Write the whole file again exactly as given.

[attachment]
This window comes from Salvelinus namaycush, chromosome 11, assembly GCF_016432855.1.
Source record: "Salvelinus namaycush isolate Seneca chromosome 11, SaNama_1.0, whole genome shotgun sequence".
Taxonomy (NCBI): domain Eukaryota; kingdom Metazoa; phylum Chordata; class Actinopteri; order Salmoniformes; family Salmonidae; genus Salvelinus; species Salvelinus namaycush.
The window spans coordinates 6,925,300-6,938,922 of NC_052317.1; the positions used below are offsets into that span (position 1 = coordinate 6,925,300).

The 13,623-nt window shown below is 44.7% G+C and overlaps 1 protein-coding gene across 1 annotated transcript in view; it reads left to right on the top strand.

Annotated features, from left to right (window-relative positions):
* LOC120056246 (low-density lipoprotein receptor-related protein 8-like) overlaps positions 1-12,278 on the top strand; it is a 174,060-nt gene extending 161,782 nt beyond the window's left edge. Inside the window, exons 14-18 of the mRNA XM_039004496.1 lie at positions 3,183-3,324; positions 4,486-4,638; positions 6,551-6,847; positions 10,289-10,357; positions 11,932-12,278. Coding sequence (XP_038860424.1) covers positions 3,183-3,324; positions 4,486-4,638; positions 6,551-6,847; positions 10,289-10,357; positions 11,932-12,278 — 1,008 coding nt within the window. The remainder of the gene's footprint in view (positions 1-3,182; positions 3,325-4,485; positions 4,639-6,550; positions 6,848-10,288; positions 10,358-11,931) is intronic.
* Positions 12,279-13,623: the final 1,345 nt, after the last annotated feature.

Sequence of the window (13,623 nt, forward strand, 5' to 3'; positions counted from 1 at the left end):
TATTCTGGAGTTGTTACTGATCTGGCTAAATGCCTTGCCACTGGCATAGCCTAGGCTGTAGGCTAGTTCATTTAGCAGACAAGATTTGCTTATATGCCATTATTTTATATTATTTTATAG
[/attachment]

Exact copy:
This window comes from Salvelinus namaycush, chromosome 11, assembly GCF_016432855.1.
Source record: "Salvelinus namaycush isolate Seneca chromosome 11, SaNama_1.0, whole genome shotgun sequence".
Taxonomy (NCBI): domain Eukaryota; kingdom Metazoa; phylum Chordata; class Actinopteri; order Salmoniformes; family Salmonidae; genus Salvelinus; species Salvelinus namaycush.
The window spans coordinates 6,925,300-6,938,922 of NC_052317.1; the positions used below are offsets into that span (position 1 = coordinate 6,925,300).

The 13,623-nt window shown below is 44.7% G+C and overlaps 1 protein-coding gene across 1 annotated transcript in view; it reads left to right on the top strand.

Annotated features, from left to right (window-relative positions):
* LOC120056246 (low-density lipoprotein receptor-related protein 8-like) overlaps positions 1-12,278 on the top strand; it is a 174,060-nt gene extending 161,782 nt beyond the window's left edge. Inside the window, exons 14-18 of the mRNA XM_039004496.1 lie at positions 3,183-3,324; positions 4,486-4,638; positions 6,551-6,847; positions 10,289-10,357; positions 11,932-12,278. Coding sequence (XP_038860424.1) covers positions 3,183-3,324; positions 4,486-4,638; positions 6,551-6,847; positions 10,289-10,357; positions 11,932-12,278 — 1,008 coding nt within the window. The remainder of the gene's footprint in view (positions 1-3,182; positions 3,325-4,485; positions 4,639-6,550; positions 6,848-10,288; positions 10,358-11,931) is intronic.
* Positions 12,279-13,623: the final 1,345 nt, after the last annotated feature.

Sequence of the window (13,623 nt, forward strand, 5' to 3'; positions counted from 1 at the left end):
TATTCTGGAGTTGTTACTGATCTGGCTAAATGCCTTGCCACTGGCATAGCCTAGGCTGTAGGCTAGTTCATTTAGCAGACAAGATTTGCTTATATGCCATTATTTTATATTATTTTATAG